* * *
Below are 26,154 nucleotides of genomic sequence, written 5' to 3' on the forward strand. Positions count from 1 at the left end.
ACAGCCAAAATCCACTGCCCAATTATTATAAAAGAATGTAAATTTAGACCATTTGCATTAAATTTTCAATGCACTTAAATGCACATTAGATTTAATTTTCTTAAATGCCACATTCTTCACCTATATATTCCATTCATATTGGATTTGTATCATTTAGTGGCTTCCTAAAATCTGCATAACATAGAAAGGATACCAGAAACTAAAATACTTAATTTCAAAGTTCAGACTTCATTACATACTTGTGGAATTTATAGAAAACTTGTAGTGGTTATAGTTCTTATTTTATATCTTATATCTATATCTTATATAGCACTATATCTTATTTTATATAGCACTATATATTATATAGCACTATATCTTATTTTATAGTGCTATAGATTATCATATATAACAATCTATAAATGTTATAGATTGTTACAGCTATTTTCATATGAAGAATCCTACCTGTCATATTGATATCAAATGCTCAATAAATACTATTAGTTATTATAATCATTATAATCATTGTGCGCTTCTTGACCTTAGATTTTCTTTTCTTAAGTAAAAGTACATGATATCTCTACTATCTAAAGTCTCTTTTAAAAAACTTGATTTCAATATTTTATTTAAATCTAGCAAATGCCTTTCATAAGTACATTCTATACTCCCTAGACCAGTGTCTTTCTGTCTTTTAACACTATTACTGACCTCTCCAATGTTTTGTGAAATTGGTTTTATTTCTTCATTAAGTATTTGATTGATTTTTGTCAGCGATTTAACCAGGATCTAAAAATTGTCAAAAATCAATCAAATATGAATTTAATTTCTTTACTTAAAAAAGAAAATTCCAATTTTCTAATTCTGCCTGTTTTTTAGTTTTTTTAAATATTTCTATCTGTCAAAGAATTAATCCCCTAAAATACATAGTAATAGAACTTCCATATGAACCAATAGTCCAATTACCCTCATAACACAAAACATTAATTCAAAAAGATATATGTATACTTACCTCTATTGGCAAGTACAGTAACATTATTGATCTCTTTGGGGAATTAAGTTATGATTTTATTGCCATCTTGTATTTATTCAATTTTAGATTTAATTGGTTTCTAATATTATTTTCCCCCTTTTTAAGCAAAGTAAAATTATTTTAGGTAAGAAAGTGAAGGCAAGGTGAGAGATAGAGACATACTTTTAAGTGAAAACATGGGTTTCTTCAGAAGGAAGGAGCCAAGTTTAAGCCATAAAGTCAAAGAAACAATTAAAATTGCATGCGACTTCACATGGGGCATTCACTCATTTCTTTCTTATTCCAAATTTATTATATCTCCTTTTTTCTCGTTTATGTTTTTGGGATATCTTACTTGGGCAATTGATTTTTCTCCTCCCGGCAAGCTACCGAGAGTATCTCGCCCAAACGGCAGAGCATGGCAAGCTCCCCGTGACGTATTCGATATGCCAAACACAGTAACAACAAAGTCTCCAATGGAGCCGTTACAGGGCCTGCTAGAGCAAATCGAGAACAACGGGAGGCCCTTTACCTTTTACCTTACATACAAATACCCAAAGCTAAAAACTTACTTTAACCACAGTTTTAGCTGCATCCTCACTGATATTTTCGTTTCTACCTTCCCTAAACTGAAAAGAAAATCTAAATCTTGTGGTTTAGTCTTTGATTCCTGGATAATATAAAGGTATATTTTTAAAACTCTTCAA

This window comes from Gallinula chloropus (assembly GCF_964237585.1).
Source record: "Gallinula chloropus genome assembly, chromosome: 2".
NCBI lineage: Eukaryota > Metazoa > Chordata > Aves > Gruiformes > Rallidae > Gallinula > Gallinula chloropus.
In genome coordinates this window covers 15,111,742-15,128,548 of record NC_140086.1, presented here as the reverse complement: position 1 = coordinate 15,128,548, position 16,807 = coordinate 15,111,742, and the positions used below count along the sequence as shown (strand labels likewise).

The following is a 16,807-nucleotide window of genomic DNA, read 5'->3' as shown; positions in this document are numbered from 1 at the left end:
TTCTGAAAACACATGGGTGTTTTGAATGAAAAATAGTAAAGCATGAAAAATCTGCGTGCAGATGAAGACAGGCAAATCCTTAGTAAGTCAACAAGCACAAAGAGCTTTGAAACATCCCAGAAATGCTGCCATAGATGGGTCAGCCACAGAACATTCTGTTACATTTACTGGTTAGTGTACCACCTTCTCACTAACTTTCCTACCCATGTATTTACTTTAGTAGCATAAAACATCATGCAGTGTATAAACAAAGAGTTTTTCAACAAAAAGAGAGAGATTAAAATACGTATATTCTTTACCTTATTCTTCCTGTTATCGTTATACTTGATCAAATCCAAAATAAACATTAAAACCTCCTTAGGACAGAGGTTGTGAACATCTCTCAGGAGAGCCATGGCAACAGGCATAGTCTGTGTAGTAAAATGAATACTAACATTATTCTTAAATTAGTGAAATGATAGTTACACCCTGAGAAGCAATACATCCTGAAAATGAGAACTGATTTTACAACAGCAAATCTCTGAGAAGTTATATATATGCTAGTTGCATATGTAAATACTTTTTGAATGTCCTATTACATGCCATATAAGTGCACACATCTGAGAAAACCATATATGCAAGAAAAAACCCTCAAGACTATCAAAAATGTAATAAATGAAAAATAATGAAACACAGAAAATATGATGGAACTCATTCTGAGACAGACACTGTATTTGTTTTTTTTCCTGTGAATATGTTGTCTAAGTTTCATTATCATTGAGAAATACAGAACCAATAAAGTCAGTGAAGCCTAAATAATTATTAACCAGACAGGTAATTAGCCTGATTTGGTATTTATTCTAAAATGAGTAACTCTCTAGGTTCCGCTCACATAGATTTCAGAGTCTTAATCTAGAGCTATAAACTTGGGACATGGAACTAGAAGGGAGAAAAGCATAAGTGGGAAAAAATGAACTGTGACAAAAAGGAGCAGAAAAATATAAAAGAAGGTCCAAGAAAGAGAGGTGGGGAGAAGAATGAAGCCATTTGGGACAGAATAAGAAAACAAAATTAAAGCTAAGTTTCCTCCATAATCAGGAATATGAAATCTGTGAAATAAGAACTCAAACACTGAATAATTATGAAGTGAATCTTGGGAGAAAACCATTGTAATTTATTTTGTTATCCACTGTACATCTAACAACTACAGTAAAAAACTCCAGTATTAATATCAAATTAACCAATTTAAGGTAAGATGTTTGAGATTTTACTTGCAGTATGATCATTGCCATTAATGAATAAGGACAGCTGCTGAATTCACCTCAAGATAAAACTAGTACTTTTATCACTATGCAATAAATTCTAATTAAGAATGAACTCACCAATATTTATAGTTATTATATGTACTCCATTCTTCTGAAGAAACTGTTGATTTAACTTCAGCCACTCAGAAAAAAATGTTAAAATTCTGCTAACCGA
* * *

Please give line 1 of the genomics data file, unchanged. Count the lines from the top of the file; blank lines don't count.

Below are 26,154 nucleotides of genomic sequence, written 5' to 3' on the forward strand. Positions count from 1 at the left end.